When I was six years old, this question popped up in my thought: “Would I be me if my mom and dad hadn’t had me?” An answer came, swift and unequivocal. “Yes”. I don’t remember that I thought about it much at the time, or that I told anyone about it. But I do remember that it made me feel good.
I grew up and kept busy with square dancing and voice lessons and 4-H projects. As busy and happy as I was, another question bounced around in my thought from time to time: “What is God?” I loved my church and Sunday school, yet as often as I asked, no clear answer came. I knew the Bible promise, “Seek and ye shall find; knock and it shall be opened unto you.” (Matt. 7:7) So, I sought and knocked and waited.
Fast forward to my college years. My roommate and I decided we would tackle the question "What is God," and keep at it until we found an answer. One night, we looked out the window into the starry night and thought. And thought. And thought. Finally, my roommate blurted out: “God is!” We stared at each other. OK. That had to satisfy for now.
A woman had lost her job and, being unable thus far to find another one, was in desperate financial straits. She received notices indicating that her utilities would be shut down, one-by-one, if she didn't pay her bills. Moments before the phone company was to cut off her telephone service, she called a Christian Science practitioner and asked for prayer. The practitioner just had time to tell her, "If what you need is an oil well in your front yard, it is already there. Love never leaves you without what you need." Then the line went dead...
What she said to the woman was inspired by something found in Mary Baker Eddy's book on Biblical law and its application to daily living, "Divine Love always has met and always will meet every human need." (Science and Health with Key to the Scriptures, p. 494)
The practitioner then began to pray.
Her prayers couldn't change the law of God or produce something that wasn't already there. Prayer doesn't change what is, but it can help one to see what is really going on in the light of Christ - the perpetual message of spiritual and divine Good flowing from Love, God, to Her creation.
Love is like a mother who always has what you need in her purse before you know you need it. Prayer reminds us that Mother, Love is on the scene, and gives us a peek at the treasures in Her bag.
These treasures aren't material things. Love's treasures are abundant spiritual ideas that are liberally distributed to everyone in the form that meets the human need. Whether what is most essential is love, patience, hope, inspiration, strength, opportunity, grace, gratitude or any other quality - Mother's purse, the consciousness of divine Love, is full and overflowing with good.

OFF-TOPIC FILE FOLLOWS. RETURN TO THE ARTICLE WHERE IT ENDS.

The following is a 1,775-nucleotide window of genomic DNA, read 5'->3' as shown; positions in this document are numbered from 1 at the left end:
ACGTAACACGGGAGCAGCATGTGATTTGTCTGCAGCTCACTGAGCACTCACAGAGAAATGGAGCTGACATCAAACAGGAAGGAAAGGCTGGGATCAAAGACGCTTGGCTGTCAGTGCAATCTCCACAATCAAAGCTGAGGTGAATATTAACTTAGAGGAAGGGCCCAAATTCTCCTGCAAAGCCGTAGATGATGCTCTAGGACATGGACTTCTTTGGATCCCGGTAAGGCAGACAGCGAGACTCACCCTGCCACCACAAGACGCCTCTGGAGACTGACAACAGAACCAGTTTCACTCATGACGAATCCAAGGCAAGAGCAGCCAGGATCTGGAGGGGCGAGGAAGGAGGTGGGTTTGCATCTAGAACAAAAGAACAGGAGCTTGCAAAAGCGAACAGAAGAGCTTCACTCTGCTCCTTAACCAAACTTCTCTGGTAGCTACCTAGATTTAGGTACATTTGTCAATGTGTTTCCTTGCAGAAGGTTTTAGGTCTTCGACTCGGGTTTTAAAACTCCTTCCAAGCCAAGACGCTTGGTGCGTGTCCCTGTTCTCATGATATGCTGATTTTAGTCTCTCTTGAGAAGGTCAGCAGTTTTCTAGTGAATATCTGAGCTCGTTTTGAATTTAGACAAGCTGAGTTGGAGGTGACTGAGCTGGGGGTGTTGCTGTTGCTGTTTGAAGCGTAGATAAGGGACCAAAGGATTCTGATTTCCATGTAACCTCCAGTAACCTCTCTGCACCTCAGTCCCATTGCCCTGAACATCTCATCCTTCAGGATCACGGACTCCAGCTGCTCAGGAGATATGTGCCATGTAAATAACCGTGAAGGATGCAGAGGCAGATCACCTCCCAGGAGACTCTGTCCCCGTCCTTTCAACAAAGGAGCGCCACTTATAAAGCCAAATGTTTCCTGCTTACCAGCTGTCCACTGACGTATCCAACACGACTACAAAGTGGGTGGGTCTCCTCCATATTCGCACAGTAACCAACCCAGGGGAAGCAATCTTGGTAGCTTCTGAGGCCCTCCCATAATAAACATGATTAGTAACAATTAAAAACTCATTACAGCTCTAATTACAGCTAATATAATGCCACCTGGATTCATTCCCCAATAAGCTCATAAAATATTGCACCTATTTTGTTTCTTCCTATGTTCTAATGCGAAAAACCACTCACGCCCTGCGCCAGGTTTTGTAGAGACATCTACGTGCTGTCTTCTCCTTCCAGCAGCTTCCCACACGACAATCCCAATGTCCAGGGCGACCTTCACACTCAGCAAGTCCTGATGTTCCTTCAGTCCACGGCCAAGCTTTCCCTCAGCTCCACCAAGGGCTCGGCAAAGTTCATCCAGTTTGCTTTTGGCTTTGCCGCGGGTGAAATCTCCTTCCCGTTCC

Some hours passed.
During the day, the Christian Science practitioner prayed until she was completely certain that there was no cause for fear. Her prayer showed her that God's law of Love was operational in this woman's case. Then she heard back from the woman, who had a remarkable story to tell.
A short time after her phone service was cut, she thought about what the practitioner had told her - "Love never leaves you without what you need." She understood that she needed to stop focusing on what she didn't have and couldn't see (ie. money in her account). She needed to focus on what she did have and could see. She loved her home and was grateful to still have it. She started appreciating the good around her and expressing gratitude for it.
Then there was a knock at the door.
A truck was in her driveway and the driver, a local landscaper, said that he drove past her home every day on his way to and from a job. He explained that he had been searching for some weeks for a tree of a certain type and size to complete a project for a new home in the neighborhood, and he had been unable to find it in all the area nurseries.
Only today, on his way home from the work-site, he noticed that the perfect tree was sitting in her front yard! He asked if she would be willing to sell it to him. She agreed, and he gave her a check in an amount that would restore her phone service and pay another large bill.
She did have an oil well, right there, in her front yard. Prayer opens our eyes - and those of others, too - to an unrestricted supply of good that is always at hand.
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I have practiced Christian Science professionally in
some form since 1979.
But my journey with
Christian Science started
in a Sunday school
where as a young child
I was taught the Scriptures and some simple basics
of Jesus' method of
scientific Christian healing.
A significant experience
at the age of twelve
opened my eyes to
the great potential
of this practice.
After impaling my foot
on a nail,
I prayed the way I had learned
in Sunday school.
the pain stopped
and healing began.
By the next morning the wound had disappeared completely.
the great potential
of Christian Science,
there would be no